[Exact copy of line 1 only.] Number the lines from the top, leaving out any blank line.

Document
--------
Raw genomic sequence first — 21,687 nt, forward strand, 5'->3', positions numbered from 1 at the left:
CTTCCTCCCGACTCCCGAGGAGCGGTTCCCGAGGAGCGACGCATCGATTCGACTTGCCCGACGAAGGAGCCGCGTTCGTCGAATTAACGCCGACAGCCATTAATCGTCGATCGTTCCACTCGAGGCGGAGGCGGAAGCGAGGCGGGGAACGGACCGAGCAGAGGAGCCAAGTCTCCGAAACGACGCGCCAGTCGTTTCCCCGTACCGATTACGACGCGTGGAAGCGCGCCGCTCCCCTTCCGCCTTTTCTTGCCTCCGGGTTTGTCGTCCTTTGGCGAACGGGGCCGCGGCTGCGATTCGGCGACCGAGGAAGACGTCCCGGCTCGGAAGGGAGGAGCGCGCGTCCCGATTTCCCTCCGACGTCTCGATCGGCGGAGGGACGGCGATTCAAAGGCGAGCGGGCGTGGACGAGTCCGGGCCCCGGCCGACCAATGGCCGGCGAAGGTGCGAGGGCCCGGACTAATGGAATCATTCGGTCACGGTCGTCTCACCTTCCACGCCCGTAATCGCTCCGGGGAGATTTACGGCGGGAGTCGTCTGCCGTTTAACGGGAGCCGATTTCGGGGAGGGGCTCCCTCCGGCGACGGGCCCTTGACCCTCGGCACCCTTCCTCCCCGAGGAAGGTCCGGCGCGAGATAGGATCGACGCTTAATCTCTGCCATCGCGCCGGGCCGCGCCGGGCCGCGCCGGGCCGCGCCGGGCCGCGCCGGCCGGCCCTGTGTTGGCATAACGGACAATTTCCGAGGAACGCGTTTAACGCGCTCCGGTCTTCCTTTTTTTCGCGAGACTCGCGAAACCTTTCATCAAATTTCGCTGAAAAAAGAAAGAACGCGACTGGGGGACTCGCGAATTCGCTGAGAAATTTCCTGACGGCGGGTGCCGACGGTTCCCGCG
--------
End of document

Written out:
Raw genomic sequence first — 21,687 nt, forward strand, 5'->3', positions numbered from 1 at the left: